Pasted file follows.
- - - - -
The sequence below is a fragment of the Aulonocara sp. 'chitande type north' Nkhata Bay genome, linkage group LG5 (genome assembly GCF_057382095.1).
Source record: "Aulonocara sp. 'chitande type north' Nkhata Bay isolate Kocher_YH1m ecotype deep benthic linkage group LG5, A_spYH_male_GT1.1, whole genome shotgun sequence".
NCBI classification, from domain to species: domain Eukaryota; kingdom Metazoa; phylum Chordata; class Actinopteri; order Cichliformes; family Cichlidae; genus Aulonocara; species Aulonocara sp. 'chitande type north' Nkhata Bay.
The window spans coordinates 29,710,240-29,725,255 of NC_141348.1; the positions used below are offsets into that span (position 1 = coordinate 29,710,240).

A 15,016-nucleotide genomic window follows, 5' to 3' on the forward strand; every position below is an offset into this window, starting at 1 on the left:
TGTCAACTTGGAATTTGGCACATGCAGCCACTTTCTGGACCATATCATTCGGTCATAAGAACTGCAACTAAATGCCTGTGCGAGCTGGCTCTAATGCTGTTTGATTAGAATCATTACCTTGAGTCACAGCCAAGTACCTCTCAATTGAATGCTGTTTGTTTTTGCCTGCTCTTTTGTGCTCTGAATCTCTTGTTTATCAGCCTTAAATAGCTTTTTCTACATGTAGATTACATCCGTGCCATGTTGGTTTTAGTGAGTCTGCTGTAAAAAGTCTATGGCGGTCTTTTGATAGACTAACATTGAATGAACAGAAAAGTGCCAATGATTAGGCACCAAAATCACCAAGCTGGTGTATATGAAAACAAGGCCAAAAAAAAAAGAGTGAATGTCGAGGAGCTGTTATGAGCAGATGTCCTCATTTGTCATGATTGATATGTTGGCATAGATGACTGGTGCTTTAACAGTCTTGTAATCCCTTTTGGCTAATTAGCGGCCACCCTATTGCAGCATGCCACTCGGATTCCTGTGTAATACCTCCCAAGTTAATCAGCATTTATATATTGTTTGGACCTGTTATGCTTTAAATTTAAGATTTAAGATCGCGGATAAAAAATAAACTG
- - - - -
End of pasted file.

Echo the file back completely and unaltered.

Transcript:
The sequence below is a fragment of the Aulonocara sp. 'chitande type north' Nkhata Bay genome, linkage group LG5 (genome assembly GCF_057382095.1).
Source record: "Aulonocara sp. 'chitande type north' Nkhata Bay isolate Kocher_YH1m ecotype deep benthic linkage group LG5, A_spYH_male_GT1.1, whole genome shotgun sequence".
NCBI classification, from domain to species: domain Eukaryota; kingdom Metazoa; phylum Chordata; class Actinopteri; order Cichliformes; family Cichlidae; genus Aulonocara; species Aulonocara sp. 'chitande type north' Nkhata Bay.
The window spans coordinates 29,710,240-29,725,255 of NC_141348.1; the positions used below are offsets into that span (position 1 = coordinate 29,710,240).

A 15,016-nucleotide genomic window follows, 5' to 3' on the forward strand; every position below is an offset into this window, starting at 1 on the left:
TGTCAACTTGGAATTTGGCACATGCAGCCACTTTCTGGACCATATCATTCGGTCATAAGAACTGCAACTAAATGCCTGTGCGAGCTGGCTCTAATGCTGTTTGATTAGAATCATTACCTTGAGTCACAGCCAAGTACCTCTCAATTGAATGCTGTTTGTTTTTGCCTGCTCTTTTGTGCTCTGAATCTCTTGTTTATCAGCCTTAAATAGCTTTTTCTACATGTAGATTACATCCGTGCCATGTTGGTTTTAGTGAGTCTGCTGTAAAAAGTCTATGGCGGTCTTTTGATAGACTAACATTGAATGAACAGAAAAGTGCCAATGATTAGGCACCAAAATCACCAAGCTGGTGTATATGAAAACAAGGCCAAAAAAAAAAGAGTGAATGTCGAGGAGCTGTTATGAGCAGATGTCCTCATTTGTCATGATTGATATGTTGGCATAGATGACTGGTGCTTTAACAGTCTTGTAATCCCTTTTGGCTAATTAGCGGCCACCCTATTGCAGCATGCCACTCGGATTCCTGTGTAATACCTCCCAAGTTAATCAGCATTTATATATTGTTTGGACCTGTTATGCTTTAAATTTAAGATTTAAGATCGCGGATAAAAAATAAACTG